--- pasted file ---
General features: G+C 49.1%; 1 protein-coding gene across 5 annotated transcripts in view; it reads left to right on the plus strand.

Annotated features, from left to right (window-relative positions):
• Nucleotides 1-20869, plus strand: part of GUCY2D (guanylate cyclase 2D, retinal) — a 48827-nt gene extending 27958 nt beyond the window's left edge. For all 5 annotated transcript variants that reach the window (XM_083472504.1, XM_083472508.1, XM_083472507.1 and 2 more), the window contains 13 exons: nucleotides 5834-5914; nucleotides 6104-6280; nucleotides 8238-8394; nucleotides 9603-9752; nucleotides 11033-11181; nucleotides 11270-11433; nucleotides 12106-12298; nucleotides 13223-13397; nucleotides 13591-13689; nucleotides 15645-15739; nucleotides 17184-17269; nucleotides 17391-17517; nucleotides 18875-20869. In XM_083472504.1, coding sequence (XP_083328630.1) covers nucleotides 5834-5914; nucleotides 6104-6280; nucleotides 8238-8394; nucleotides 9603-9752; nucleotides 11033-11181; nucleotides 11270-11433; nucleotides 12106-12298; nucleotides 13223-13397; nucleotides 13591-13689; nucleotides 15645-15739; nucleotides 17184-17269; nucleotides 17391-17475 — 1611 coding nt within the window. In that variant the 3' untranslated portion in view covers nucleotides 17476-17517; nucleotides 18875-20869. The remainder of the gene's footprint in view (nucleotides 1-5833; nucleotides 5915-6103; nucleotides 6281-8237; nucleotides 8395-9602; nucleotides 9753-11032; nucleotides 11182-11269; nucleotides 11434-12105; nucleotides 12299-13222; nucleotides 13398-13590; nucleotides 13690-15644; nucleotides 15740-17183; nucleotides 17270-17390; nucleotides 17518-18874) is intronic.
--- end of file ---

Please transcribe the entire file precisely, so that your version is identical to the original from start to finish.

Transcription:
General features: G+C 49.1%; 1 protein-coding gene across 5 annotated transcripts in view; it reads left to right on the plus strand.

Annotated features, from left to right (window-relative positions):
• Nucleotides 1-20869, plus strand: part of GUCY2D (guanylate cyclase 2D, retinal) — a 48827-nt gene extending 27958 nt beyond the window's left edge. For all 5 annotated transcript variants that reach the window (XM_083472504.1, XM_083472508.1, XM_083472507.1 and 2 more), the window contains 13 exons: nucleotides 5834-5914; nucleotides 6104-6280; nucleotides 8238-8394; nucleotides 9603-9752; nucleotides 11033-11181; nucleotides 11270-11433; nucleotides 12106-12298; nucleotides 13223-13397; nucleotides 13591-13689; nucleotides 15645-15739; nucleotides 17184-17269; nucleotides 17391-17517; nucleotides 18875-20869. In XM_083472504.1, coding sequence (XP_083328630.1) covers nucleotides 5834-5914; nucleotides 6104-6280; nucleotides 8238-8394; nucleotides 9603-9752; nucleotides 11033-11181; nucleotides 11270-11433; nucleotides 12106-12298; nucleotides 13223-13397; nucleotides 13591-13689; nucleotides 15645-15739; nucleotides 17184-17269; nucleotides 17391-17475 — 1611 coding nt within the window. In that variant the 3' untranslated portion in view covers nucleotides 17476-17517; nucleotides 18875-20869. The remainder of the gene's footprint in view (nucleotides 1-5833; nucleotides 5915-6103; nucleotides 6281-8237; nucleotides 8395-9602; nucleotides 9753-11032; nucleotides 11182-11269; nucleotides 11434-12105; nucleotides 12299-13222; nucleotides 13398-13590; nucleotides 13690-15644; nucleotides 15740-17183; nucleotides 17270-17390; nucleotides 17518-18874) is intronic.